I recently migrated from 10.6 to 10.8. I use Terminal to connect to various linux boxes where the TERM variable is observed to be xterm-color. This seems to be consistent with the 10.6 setting of TERM.

However, since upgrading I've been having issues with my Terminal sessions if/when I resize them to something wider than 80x24. What would normally be very long lines of text seem to wrap at 80 columns until I resize again, at which point it displays properly. That is, it's like the width is stuck at the last size (wrapping everything at the previous width) until a resize is done after displaying something expecting a greater width.

This sort of feels like either the [n]curses entry for xterm-color got changed (it didn't) or that terminal is not really emulating an xterm-color device. The behavior is different (maybe better--I'm still evaluating) if specify a plain xterm.

Is there a better setting for TERM when using Mountain Lion's Terminal?

  • It could be a bug in terminal. Have you tried iTerm 2 (iterm2.com)? It has some nice features that terminal doesn't offer. If it behaves the same as Apple's Terminal.app, then it's probably a setting in one of your login files (.profile, .bashrc, .zshrc, etc... Depending on your current shell).
    – Ɱark Ƭ
    Jan 16, 2013 at 0:56
  • 1
    @MarkThalman thanks for the tip; I've been avoiding using anything non-stock so that I don't trip over myself when I go to take care of other folks' machines (the whole "once you fly first class, you'll never again be able to stand flying in coach" thing ;-)
    – jhfrontz
    Jan 16, 2013 at 23:48

1 Answer 1


As with many terminal emulators, Terminal emulates most of a VT100 plus some features from newer terminals, and some common extensions from xterm and other emulators.

There is no terminfo file that exactly corresponds to Terminal, but the closest match used to be xterm-color, which represents an older offshoot of xterm. However, in recent versions Terminal is more fully compatible with xterm and xterm-256color is the new default value for the TERM environment variable.

In Preferences > Settings > [profile] > Advanced > Emulation there is a popup menu Declare terminal as: that sets the value of TERM (and that's all it does—it does not alter which features Terminal supports). If you're using a Mac that you've upgraded from an older OS version, you may want/need to update the setting to match the new recommended default if it is still set to xterm-color. Using xterm-color is not recommended and it is possible for it to cause problems because it isn't as close a match to Terminal's current feature set.

Despite the fact that installations of ncurses should include all terminfo files, some Linux distros do not, and in particular some of them omit xterm-256color. If this is the case you'll see programs complain in various ways about not being able to find it, and the solution is to install the entire set of terminfo files, or at least all the xterm ones.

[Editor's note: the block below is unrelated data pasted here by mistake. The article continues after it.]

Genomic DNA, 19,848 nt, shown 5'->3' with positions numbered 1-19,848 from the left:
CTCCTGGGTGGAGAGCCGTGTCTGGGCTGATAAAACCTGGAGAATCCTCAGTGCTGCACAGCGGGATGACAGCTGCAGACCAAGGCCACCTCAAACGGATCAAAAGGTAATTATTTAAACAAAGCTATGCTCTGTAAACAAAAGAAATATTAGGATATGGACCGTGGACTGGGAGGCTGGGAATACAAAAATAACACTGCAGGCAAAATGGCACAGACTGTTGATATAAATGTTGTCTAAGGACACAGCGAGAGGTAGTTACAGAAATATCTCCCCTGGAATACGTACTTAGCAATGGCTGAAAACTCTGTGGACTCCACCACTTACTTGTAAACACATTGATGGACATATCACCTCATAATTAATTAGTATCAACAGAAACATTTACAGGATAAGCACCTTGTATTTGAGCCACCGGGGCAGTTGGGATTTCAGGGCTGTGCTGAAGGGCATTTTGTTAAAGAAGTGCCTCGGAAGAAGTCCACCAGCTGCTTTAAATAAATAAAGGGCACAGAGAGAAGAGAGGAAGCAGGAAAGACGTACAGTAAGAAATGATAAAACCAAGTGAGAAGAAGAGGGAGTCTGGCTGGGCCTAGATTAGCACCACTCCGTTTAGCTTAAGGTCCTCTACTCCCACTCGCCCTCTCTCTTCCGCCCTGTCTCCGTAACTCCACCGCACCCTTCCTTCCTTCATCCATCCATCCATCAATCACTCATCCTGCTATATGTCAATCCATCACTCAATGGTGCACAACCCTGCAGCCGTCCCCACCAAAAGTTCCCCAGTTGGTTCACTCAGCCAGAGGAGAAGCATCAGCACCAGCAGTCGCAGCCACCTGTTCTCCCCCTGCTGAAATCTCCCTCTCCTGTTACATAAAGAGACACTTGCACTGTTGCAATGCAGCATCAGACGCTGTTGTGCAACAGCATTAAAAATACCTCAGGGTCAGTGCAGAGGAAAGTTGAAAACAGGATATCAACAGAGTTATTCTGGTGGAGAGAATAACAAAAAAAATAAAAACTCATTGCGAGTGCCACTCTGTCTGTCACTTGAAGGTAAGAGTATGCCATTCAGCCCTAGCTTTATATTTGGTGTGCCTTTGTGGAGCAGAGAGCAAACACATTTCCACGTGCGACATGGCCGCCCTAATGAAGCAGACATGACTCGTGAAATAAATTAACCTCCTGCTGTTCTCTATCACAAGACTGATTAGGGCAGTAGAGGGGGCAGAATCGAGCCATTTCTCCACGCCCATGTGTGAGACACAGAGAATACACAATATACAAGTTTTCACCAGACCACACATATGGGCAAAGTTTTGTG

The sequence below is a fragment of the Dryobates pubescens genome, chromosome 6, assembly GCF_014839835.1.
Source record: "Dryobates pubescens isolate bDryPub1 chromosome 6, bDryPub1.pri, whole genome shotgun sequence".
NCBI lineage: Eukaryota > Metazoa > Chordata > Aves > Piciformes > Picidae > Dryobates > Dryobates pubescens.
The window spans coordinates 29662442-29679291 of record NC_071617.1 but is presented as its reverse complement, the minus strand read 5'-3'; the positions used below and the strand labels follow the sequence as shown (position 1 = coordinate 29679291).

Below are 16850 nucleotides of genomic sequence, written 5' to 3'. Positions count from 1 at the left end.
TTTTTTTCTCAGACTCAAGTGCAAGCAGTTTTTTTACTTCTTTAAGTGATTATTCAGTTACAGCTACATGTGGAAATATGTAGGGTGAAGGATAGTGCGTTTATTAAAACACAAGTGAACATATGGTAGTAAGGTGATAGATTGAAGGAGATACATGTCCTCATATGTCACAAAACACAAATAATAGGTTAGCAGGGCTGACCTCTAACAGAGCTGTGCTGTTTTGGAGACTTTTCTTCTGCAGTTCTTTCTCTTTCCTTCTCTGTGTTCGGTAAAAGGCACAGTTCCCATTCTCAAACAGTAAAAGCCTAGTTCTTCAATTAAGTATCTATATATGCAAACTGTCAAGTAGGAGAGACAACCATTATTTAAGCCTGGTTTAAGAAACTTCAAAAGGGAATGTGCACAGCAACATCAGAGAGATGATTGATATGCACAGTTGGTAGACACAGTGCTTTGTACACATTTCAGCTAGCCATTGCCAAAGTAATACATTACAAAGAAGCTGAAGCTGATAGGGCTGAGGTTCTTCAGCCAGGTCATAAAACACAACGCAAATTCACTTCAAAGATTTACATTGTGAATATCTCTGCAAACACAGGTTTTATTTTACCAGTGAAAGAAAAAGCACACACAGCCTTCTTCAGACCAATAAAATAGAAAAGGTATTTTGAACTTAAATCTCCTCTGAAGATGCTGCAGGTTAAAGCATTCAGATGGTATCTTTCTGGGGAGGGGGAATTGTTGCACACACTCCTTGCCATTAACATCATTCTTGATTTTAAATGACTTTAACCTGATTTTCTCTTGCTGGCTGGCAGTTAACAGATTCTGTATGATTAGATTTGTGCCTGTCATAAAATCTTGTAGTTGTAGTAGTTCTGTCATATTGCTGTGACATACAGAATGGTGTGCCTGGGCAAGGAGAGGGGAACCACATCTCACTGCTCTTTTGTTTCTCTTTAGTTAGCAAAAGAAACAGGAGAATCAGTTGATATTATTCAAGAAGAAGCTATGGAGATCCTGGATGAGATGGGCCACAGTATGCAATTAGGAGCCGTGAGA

If xterm-256color isn't available, the next best thing is xterm-16color, followed by xterm. These three are compatible and represent the current xterm version with decreasing numbers of supported colors (xterm only declares the eight basic ANSI colors, though a lot of programs simply ignore that and assume that sixteen are supported, but xterm-16color is the one to choose if you want to explicitly declare support for sixteen colors).

It's difficult to say exactly what could be causing the problem you're seeing, but the first thing to try is to run the infocmp command on the remote host to see what it says. That will tell you which terminfo it is expecting and whether it was found.

If it's a generic ncurses or terminfo issue, it's likely to occur with other programs, like vim. You might try running vim or less, for example, to compare behaviors. If you're feeling motivated, you could run vttest http://invisible-island.net/vttest/ on the remote host and check that Terminal responds appropriately to the tests for drawing text attributes, resizing the display, and switching to/from the alternate screen.

When you resize a terminal window, the terminal program notifies the tty device, which sends a SIGWINCH signal to processes connected to it. Programs are responsible for responding to the signal appropriately. One thing to test is whether the LINES and COLUMNS variables get updated in bash when you resize the terminal window. If that's working, then the signal mechanism is behaving correctly.

Another possibility is that the program isn't switching to/from the alternate screen correctly (which could be caused by having an incompatible terminfo selected). You can check the View > Hide/Show Alternate Screen menu item to see which screen is currently active. If it's showing the wrong screen, you might try manually switching it with the menu item and see if that clears up the problem.

  • Aha, I didn't notice the default TERM setting had changed-- I have a personalized Settings I've been using for ages and it was still stuck on the old/pre-ML default value. All better now, thanks!
    – jhfrontz
    Jan 16, 2013 at 23:48

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